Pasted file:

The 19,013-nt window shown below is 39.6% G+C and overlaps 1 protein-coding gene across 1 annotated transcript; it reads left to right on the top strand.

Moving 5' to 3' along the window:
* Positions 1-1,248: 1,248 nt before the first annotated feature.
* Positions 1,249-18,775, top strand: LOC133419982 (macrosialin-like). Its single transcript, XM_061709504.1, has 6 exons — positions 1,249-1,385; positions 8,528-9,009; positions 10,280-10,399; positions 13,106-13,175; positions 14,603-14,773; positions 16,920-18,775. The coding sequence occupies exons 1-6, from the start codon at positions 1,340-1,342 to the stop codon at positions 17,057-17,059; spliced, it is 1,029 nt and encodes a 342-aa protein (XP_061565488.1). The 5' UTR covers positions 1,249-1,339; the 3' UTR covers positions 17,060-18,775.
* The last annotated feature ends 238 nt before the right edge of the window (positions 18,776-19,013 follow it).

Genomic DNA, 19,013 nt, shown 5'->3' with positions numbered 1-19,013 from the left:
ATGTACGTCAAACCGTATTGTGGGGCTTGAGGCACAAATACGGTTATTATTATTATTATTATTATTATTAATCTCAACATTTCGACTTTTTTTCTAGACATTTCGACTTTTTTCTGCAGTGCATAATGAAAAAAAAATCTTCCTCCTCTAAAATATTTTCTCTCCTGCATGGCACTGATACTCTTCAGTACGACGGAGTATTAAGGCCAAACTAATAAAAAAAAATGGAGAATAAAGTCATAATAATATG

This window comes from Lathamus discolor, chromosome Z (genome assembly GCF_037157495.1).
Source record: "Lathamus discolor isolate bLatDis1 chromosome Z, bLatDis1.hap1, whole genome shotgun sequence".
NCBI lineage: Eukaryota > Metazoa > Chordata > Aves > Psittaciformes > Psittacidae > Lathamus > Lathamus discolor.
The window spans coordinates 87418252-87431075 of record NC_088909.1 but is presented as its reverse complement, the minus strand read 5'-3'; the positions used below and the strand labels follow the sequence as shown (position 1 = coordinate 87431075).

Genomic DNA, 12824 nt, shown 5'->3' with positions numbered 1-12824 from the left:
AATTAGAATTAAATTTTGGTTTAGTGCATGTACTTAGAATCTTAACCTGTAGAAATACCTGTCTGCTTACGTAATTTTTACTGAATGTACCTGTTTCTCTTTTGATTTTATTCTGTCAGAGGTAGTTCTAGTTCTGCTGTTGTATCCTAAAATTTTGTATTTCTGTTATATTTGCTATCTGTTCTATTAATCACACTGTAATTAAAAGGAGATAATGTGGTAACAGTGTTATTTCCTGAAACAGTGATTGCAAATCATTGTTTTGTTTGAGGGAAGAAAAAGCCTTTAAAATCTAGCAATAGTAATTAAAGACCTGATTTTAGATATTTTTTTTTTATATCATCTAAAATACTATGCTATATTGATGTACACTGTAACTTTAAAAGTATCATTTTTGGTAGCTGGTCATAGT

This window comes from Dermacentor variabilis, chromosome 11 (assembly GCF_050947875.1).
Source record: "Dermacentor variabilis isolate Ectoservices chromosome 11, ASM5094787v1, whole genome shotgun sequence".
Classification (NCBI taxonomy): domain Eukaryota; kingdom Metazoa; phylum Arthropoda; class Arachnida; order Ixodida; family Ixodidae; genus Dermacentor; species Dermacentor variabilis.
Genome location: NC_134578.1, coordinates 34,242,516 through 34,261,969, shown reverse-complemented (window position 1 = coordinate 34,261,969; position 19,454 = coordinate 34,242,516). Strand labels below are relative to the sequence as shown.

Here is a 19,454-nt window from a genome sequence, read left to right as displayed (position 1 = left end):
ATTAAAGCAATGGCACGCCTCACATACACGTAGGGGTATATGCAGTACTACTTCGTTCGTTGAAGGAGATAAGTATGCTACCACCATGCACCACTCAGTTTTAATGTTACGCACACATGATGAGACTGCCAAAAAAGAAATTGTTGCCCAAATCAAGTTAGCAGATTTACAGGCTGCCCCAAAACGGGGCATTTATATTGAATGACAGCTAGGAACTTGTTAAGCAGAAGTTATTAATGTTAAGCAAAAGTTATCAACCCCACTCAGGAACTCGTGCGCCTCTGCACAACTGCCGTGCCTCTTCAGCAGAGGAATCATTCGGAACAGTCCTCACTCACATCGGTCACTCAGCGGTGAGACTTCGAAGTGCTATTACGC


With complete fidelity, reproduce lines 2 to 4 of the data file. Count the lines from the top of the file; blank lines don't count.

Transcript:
Moving 5' to 3' along the window:
* Positions 1-1,248: 1,248 nt before the first annotated feature.
* Positions 1,249-18,775, top strand: LOC133419982 (macrosialin-like). Its single transcript, XM_061709504.1, has 6 exons — positions 1,249-1,385; positions 8,528-9,009; positions 10,280-10,399; positions 13,106-13,175; positions 14,603-14,773; positions 16,920-18,775. The coding sequence occupies exons 1-6, from the start codon at positions 1,340-1,342 to the stop codon at positions 17,057-17,059; spliced, it is 1,029 nt and encodes a 342-aa protein (XP_061565488.1). The 5' UTR covers positions 1,249-1,339; the 3' UTR covers positions 17,060-18,775.